Cisco Administration is Tough
I had to do a few adjustments to the phone system. The Cisco administration is an unwieldy beast. I know non-technical people who find Avaya much easier when dealing with account adds and removes.
My first task was to setup a new phone. I wasn’t assigning this phone to anyone, staff will log into and out of it as needed. So I logged into Cisco Unified CM Administration and copied an existing phone configuration and entered the phone’s MAC address. But that wasn't enough. I also needed to assign an extension to this phone, even though no one was going to be using this extension.
Since there wasn’t an unused extension to assign to this phone I had to create an extension. The best way to create an extension is to copy an existing one and then edit the important fields.
Once I created the extension I then returned to the phone configuration and assigned the extension. Done.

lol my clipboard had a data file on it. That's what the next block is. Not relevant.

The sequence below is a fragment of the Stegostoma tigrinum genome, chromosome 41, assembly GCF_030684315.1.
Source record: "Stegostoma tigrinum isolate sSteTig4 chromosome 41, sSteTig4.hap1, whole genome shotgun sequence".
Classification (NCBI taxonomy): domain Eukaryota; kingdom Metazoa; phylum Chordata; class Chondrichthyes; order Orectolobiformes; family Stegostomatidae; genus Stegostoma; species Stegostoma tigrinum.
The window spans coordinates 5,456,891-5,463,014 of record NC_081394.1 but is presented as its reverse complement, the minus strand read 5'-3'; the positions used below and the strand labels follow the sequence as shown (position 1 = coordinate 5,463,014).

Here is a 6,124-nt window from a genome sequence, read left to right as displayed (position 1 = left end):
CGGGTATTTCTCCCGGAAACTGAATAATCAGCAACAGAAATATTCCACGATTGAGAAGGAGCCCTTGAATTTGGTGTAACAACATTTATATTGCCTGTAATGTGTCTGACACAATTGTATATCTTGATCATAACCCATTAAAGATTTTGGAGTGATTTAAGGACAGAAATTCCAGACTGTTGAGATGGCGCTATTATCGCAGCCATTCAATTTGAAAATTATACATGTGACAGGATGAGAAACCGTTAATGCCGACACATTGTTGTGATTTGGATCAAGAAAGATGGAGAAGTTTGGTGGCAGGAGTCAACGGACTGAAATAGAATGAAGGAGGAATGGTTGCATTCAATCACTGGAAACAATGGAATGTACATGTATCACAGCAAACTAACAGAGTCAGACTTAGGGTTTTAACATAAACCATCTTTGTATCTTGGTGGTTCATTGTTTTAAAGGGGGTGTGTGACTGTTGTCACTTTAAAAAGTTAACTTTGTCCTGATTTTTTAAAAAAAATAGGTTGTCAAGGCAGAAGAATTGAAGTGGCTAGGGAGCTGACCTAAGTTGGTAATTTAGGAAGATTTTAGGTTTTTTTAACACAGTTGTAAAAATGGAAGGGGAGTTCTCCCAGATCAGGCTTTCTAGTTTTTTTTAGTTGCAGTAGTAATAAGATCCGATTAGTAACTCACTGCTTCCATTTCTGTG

None of this was rocket science, but you need to know the steps involved. The administrative software does not walk you through this common function.
I also needed to delete a user account. Since this is UM 9.x I had to convert the user to from a LDAP Synchronized User to a Local User. This made sense. Previously, in UM 8.x and earlier you would remove the user from the LDAP master, be that AD or OD or some other LDAP server, do a full LDAP sync and the user account would disappear. That is no longer the case. You cannot delete a LDAP Synchronized User until they are converted to Local User, but you cannot do this conversion if this user failed to sync the last time LDAP sync was performed. So be sure to convert the user to a Local User before removing them from the LDAP server.
I decided to keep the devices assigned to this user since I will assign them to a new user in the future. But I needed to remove her voicemail account. This involves logging into another server, which has a different interface. In this case I needed to remove the user or her phone extension from the LDAP directory, sync the voicemail system with the LDAP server and then delete her account from voicemail.
I now see why the Cisco phone customers I talked with let their phone intergrators handle Adds and Removes. The processes aren't difficult but they involve multiple steps and the administrative interface doesn’t provide a guide.
Cisco needs to improve the administrator experience.